The battle for Iwo Jima began following a sustained bombardment that did little to weaken the Japanese defenses. The Fourth and Fifth Marine Divisions began landing on the southeast shore of the volcanic island on February 19, 1945. The Third Marine Division, which had been held in reserve, landed two days later.

One account provided in an official Naval history describes the horrific fighting and bravery of the corpsman that typified the battle of Iwo Jima. “Wounded men were lying all around,” it read. “It was impossible to stand erect on the beach, and the corpsmen crawled from casualty to casualty to bandage wounds and administer morphine and plasma. Within an hour after the aid station had been set up, a shell exploded on one side and fragments injured several of the men…. In the fury of the battle there were many dramatic instances of rescue and treatment. A Marine who had been blinded and had both hands blown off, was groping his way toward the beach when a corpsman saw him and ran a gantlet of fire to get him to safety. A corpsman in battle for the first time sewed up four chest wounds under fire and undoubtedly helped save the lives of the four injured men.”

Speaking of the battle, Fleet Adm. Chester W. Nimitz would later say, “Uncommon valor was a common virtue.”

During the first 21 days of the battle, the casualty rate was in excess of 1,000 per day. In moving about to care for the wounded, the Naval history explained that, “corpsmen were subject to intense enemy fire and frequently were shot down alongside their patients.”

According to Navy records, in one division alone, casualties of hospital corpsmen in each of six battalions exceeded 50 percent. In four battalions, casualties exceeded 60 percent, and in one, they were in excess of 68 percent.

It is likely that the bloody shores of Iwo Jima were far removed from the thoughts of most of those sitting in John Hancock Hall on May 14, when Mr. Lyons told the graduates, “We will never know exactly what Ed experienced on that island, how many lives he saved or how many young Marines he comforted in their last moments of life. Ed Berube died on March 3, 1945. While crawling to help a wounded Marine, he was shot and killed by a Japanese sniper’s bullet.”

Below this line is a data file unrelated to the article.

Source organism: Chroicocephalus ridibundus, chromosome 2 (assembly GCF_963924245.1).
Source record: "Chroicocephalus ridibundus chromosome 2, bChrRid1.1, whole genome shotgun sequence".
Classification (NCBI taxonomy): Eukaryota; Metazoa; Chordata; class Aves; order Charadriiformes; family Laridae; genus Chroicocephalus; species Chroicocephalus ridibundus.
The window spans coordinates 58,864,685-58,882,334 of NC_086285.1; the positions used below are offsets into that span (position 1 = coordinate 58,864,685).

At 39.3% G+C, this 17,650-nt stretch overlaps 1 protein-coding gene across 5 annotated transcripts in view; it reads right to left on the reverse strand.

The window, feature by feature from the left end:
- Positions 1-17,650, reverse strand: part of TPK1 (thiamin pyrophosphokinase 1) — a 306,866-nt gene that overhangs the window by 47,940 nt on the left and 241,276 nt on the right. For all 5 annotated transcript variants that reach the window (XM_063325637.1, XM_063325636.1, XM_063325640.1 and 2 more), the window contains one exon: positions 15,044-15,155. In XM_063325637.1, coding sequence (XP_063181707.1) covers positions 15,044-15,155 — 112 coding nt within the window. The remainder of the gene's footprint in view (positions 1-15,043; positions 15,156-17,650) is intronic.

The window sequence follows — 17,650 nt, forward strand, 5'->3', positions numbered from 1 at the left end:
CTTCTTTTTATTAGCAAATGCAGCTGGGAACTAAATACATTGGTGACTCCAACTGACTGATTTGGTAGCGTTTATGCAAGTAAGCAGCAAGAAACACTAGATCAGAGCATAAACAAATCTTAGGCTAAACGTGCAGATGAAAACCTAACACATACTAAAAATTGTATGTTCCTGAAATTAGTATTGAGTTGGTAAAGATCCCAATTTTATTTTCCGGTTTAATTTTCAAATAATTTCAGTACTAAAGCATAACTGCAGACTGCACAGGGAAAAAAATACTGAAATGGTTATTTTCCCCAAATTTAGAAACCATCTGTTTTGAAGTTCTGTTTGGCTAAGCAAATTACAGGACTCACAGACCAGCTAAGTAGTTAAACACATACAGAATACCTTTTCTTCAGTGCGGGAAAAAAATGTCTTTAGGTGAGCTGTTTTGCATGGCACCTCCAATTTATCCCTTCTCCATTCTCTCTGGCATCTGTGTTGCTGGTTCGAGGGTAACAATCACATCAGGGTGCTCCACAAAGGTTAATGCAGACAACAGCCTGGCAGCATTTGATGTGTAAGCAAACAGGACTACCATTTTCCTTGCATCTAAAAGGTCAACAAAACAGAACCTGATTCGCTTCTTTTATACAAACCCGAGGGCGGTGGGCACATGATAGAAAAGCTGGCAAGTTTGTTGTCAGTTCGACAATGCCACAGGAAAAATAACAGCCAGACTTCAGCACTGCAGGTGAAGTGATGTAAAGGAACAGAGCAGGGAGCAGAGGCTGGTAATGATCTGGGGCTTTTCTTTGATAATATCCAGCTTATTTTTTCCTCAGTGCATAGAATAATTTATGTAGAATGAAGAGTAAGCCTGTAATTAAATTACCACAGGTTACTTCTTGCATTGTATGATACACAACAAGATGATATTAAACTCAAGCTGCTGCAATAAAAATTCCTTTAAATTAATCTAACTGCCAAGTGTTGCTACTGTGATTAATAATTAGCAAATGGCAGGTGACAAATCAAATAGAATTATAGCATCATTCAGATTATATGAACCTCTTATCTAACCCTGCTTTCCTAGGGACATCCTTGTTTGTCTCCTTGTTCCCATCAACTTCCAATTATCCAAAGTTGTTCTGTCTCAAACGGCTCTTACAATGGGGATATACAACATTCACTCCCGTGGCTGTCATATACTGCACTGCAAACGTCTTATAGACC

Mr. Lyons called on the graduates and future pharmacists to take inspiration from Mr. Berube’s life, one of great potential and of sacrifice in the care of his patients.

Mr. Lyons had invited Mrs. Sylvia to the school’s annual Hooding and Awards Ceremony after learning about the short, heroic life of Edmund Berube.

The meaning of sacrifice was not lost on Yvonne Sylvia, who joined Mr. Lyons to present the award, recognizing the ultimate sacrifices of College of Pharmacy graduates, to David Tran of Malden.

Following her brother’s death, Mrs. Sylvia’s ties to the college remained strong. Her son Edmund Berube Sylvia (who died in 2005 of cancer) attended the College of Pharmacy and met his future wife, Ellen Wheeler (class of 1975) there.

Mrs. Sylvia said that as she looked out at the class of 2009, she was struck by how many women were in the graduating class. And she thought of her brother. “He had just gotten his life where he wanted it, after waiting so long and working so hard to be able to afford it,” she said. “And he was not in the service very long when he was killed.”

Edmund Berube is buried in Edgartown cemetery next to members of his family. At the request of his mother, his body was returned from Iwo Jima, in April 1948.

Memorial Day is set aside for the nation to honor men and women, ordinary people for the most part, who answered the call of duty and in doing so lost their lives. At a time when the word hero is too quickly attached to achievements of no great significance or sacrifice, the life and death of Edmund Berube of Edgartown stands in contrast to the casual practice.

Monday, people for whom Memorial Day remains a holiday with special significance and meaning will place flags on the graves of fallen soldiers across the nation. Mrs. Sylvia said that members of her generation remember those great sacrifices. She comforts herself by recalling, “I just was so glad I had him for the time I had him.”